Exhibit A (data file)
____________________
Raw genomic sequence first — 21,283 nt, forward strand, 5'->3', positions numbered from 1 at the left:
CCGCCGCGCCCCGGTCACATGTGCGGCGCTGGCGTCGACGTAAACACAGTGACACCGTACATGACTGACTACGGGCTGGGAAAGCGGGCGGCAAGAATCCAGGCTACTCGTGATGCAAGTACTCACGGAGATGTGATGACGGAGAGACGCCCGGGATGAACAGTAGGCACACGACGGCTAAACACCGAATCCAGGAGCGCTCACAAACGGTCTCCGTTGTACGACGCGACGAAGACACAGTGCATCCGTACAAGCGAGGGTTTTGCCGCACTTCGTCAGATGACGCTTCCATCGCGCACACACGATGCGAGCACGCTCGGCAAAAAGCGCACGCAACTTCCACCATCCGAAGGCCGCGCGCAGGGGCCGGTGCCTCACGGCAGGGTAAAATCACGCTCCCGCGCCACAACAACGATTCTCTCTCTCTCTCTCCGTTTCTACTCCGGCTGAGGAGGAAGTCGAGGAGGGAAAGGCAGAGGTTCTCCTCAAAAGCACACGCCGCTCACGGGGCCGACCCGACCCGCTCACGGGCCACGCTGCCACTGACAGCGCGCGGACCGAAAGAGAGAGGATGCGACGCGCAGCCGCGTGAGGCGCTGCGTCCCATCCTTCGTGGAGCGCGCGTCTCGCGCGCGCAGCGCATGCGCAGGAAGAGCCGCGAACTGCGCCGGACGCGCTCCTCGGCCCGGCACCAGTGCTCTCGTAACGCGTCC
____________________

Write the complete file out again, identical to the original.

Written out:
Raw genomic sequence first — 21,283 nt, forward strand, 5'->3', positions numbered from 1 at the left:
CCGCCGCGCCCCGGTCACATGTGCGGCGCTGGCGTCGACGTAAACACAGTGACACCGTACATGACTGACTACGGGCTGGGAAAGCGGGCGGCAAGAATCCAGGCTACTCGTGATGCAAGTACTCACGGAGATGTGATGACGGAGAGACGCCCGGGATGAACAGTAGGCACACGACGGCTAAACACCGAATCCAGGAGCGCTCACAAACGGTCTCCGTTGTACGACGCGACGAAGACACAGTGCATCCGTACAAGCGAGGGTTTTGCCGCACTTCGTCAGATGACGCTTCCATCGCGCACACACGATGCGAGCACGCTCGGCAAAAAGCGCACGCAACTTCCACCATCCGAAGGCCGCGCGCAGGGGCCGGTGCCTCACGGCAGGGTAAAATCACGCTCCCGCGCCACAACAACGATTCTCTCTCTCTCTCTCCGTTTCTACTCCGGCTGAGGAGGAAGTCGAGGAGGGAAAGGCAGAGGTTCTCCTCAAAAGCACACGCCGCTCACGGGGCCGACCCGACCCGCTCACGGGCCACGCTGCCACTGACAGCGCGCGGACCGAAAGAGAGAGGATGCGACGCGCAGCCGCGTGAGGCGCTGCGTCCCATCCTTCGTGGAGCGCGCGTCTCGCGCGCGCAGCGCATGCGCAGGAAGAGCCGCGAACTGCGCCGGACGCGCTCCTCGGCCCGGCACCAGTGCTCTCGTAACGCGTCC